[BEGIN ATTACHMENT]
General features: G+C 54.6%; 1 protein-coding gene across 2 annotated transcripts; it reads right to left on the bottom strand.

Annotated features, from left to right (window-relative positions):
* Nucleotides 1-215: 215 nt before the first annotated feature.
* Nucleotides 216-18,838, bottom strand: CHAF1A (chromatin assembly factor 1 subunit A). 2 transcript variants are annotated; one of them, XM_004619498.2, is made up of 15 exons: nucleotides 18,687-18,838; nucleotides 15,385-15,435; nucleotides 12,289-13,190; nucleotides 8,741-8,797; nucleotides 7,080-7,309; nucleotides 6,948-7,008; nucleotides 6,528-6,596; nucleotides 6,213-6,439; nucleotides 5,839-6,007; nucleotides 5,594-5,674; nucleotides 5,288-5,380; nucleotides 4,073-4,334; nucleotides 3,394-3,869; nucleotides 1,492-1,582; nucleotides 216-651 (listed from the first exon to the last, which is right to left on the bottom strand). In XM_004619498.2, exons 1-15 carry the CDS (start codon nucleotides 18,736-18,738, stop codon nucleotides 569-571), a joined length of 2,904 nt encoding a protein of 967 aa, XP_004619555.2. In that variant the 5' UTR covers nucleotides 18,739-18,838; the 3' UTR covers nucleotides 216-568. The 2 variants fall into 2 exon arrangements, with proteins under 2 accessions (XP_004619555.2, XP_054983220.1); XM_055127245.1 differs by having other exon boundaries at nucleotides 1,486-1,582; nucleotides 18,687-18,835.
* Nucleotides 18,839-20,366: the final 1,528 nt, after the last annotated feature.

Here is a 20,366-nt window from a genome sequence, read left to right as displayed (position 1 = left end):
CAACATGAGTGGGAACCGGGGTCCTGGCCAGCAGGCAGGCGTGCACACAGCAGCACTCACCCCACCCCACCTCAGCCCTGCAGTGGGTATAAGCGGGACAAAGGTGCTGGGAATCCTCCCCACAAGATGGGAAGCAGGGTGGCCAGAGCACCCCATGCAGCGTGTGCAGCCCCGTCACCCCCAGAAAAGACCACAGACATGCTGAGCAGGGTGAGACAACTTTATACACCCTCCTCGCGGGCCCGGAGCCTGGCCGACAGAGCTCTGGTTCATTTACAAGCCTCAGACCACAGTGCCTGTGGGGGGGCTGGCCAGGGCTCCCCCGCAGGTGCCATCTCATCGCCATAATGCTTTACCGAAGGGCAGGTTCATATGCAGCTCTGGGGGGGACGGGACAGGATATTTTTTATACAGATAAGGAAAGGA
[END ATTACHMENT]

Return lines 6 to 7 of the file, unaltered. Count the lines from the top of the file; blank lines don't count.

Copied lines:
Here is a 20,366-nt window from a genome sequence, read left to right as displayed (position 1 = left end):
CAACATGAGTGGGAACCGGGGTCCTGGCCAGCAGGCAGGCGTGCACACAGCAGCACTCACCCCACCCCACCTCAGCCCTGCAGTGGGTATAAGCGGGACAAAGGTGCTGGGAATCCTCCCCACAAGATGGGAAGCAGGGTGGCCAGAGCACCCCATGCAGCGTGTGCAGCCCCGTCACCCCCAGAAAAGACCACAGACATGCTGAGCAGGGTGAGACAACTTTATACACCCTCCTCGCGGGCCCGGAGCCTGGCCGACAGAGCTCTGGTTCATTTACAAGCCTCAGACCACAGTGCCTGTGGGGGGGCTGGCCAGGGCTCCCCCGCAGGTGCCATCTCATCGCCATAATGCTTTACCGAAGGGCAGGTTCATATGCAGCTCTGGGGGGGACGGGACAGGATATTTTTTATACAGATAAGGAAAGGA